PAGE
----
Our office gets a wide spectrum of calls throughout the year on all of the remedial services we provide, from our flagship bread and butter Damp Proof Courses and re-plastering (DPC) installs right up to basement conversions. Thrown somewhere in between in no particular order would be Paid pre-purchase, damp, timber and condensation surveys, below ground waterproofing for lateral moisture, timber treatments, renovation, condensation, and ventilation.
This year however and in particular since September we have seen a 70% increase in the number of enquiries and surveys for suspected Dry Rot (surpula lacrymans) to give it the Latin name.
Asking around the industry more and more companies say they are seeing the same worrying shift too. So why is this happening? please read on.
The couple who owned this property in France locked it up when they came back to England after their break with all the shutters closed, and when they returned months later they found an outbreak of Dry Rot that affected the supporting beams and the outbreak was in the walls too. The repair bill was €80,000.00 and their insurance did not cover this.
What Is Happening Then?
So why (you ask) have we seen such a sudden shift this year and is it just a one-off? We asked Damp Sam from All Dry Damp Proofing for his thoughts on the matter.
He told us that, “dry rot spoors are in the air all around us and there are billions floating around but for them to germinate the conditions have to be just right” (like Goldie Locks porridge).
The conditions needed would include high humidity, a lack of adequate ventilation and a source of moisture with wet timber thrown in too. For the germination process to start the timbers have to have a moisture content of around 28% and if the rot is to thrive the optimum moisture content would be 35-40% and you could get this in many ways. leaking gutters due to vegetation or damage. damaged flashings around chimneys and valleys and leaking pipes in out of the way places such as subfloors. in a lot of cases, the ventilation to the subfloors is missing or blocked because the occupiers feel draughts.
So What Has Happened This Year Damp Sam?
This year we have had a very humid summer and it was noted that in between the hot spells there was a lot of heavy rain which pushed up the humidity levels above average. With the temperature being hot, then when it rains the water quickly evaporates leaving the atmosphere very humid adding moisture to the air and the temperature is still hot. If we then add to this the defective gutters, valleys etc then the conditions are then perfect for Mr. D Rot to move in.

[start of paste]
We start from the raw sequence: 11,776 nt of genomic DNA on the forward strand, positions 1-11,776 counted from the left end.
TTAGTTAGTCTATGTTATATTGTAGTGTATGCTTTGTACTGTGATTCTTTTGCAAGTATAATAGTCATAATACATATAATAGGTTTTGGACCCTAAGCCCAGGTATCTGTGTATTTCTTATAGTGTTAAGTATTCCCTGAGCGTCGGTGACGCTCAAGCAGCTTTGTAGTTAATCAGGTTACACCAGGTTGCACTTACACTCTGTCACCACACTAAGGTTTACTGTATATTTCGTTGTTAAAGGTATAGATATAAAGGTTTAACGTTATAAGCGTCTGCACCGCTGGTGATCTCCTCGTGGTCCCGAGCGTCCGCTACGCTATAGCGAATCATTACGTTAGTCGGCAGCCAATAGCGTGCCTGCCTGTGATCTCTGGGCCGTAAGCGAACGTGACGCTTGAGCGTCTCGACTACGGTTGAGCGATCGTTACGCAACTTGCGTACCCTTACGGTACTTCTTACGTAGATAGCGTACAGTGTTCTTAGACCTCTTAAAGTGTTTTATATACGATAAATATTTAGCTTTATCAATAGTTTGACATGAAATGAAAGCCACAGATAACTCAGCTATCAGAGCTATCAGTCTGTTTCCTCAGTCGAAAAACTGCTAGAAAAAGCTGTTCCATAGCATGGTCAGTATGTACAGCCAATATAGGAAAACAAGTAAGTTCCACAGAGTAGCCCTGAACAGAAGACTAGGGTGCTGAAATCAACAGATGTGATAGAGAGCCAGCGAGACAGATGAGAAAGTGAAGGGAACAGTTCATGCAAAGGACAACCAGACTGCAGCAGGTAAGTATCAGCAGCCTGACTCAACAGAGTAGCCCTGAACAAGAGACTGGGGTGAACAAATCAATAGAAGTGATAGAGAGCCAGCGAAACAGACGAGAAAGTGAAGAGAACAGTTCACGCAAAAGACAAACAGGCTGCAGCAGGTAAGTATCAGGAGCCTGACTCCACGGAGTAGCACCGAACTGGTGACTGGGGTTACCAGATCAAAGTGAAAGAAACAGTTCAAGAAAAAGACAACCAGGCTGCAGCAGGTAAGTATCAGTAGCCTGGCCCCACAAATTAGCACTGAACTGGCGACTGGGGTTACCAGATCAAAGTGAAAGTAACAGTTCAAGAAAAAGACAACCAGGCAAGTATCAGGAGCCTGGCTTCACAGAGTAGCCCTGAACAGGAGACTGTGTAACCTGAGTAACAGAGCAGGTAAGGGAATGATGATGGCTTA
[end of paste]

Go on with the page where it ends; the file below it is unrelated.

What Should I Look For? (how can I tell if I have Dry Rot)?
Ok so there could be a number of clues and this would depend on how long (mature) the dry rot has been growing.
1.There may be a fusty, pungent, mushroom smell emanating from somewhere. Women and children may notice this first as they have a better sense of smell overall.
2. You may start to see a red or rust coloured dust around a certain area. These are spore dust and come from the fruiting body that would probably be mature.
3 cuboidal decay of timbers, the timbers may start to decay and skirting boards may look blurred. When prodded they will be soft and brittle.
4 A white mycelium that could look like cotton wool or a flat grey mycelium that looks like a mushroom skin and can be peeled.
5 Last but not least the fruiting body, this can look like something off Dr. Who and maybe a red or dark brown plate-shaped fungus that has grown in a dark corner.
What do I do if I think I have Dry Rot
You should contact your nearest qualified competent remedial treatment company. if you are in England contact the Property Care Association (PCA) where you can do a postcode search for your nearest members. They will come out and confirm what type of rot you have. There are lots of wet rots brown and white but only one Dry Rot.
Once the Dry Rot has been identified the surveyor will look for the source of moisture and tell you why the outbreak has occurred. This may have to be done on the second survey though.
The Second Survey
This is usually a paid survey and will involve invasive methods. Timbers may need taking up and test patches cut and drilled into the walls. this is to find the extent of the outbreak. The surveyor will need to do this so a more accurate quote can be given to what will be needed to treat the problem. The longer the rot has been in place the further the fungus will spread to find timber food sources. the fungus will grow through inert materials such as masonry and concrete and this is where damage can be caused as well as in structural timbers.
How Can I Make Sure I don’t Get Dry Rot
Sadly there is no way of saying it will not happen because if the conditions are right the fungus will germinate and move in.
What you can do though is be on your guard and keep an eye out for signs such as:-
1 blocked and leaking rainwater goods. look for green algae on brickwork and ask why is that there, where is water dripping from or splashing back onto.
2 defective pointing, missing roof slates and poor flashing around chimneys.
3 blocked air bricks and vents.
4 burst or leaking pipes internally, look for watermarks on ceilings, note frequently drops in pressure on the boiler. listen in the house when its quiet for unusual noises like hissing and dripping that just wasn’t there before.
5 be vigilant and know your property, look at it from all elevations and if something doesn’t look right search on google or youtube because someone out there will have the answer.
Thank you for taking the time to read this and get to the bottom of the article, we hope it has been useful to you.
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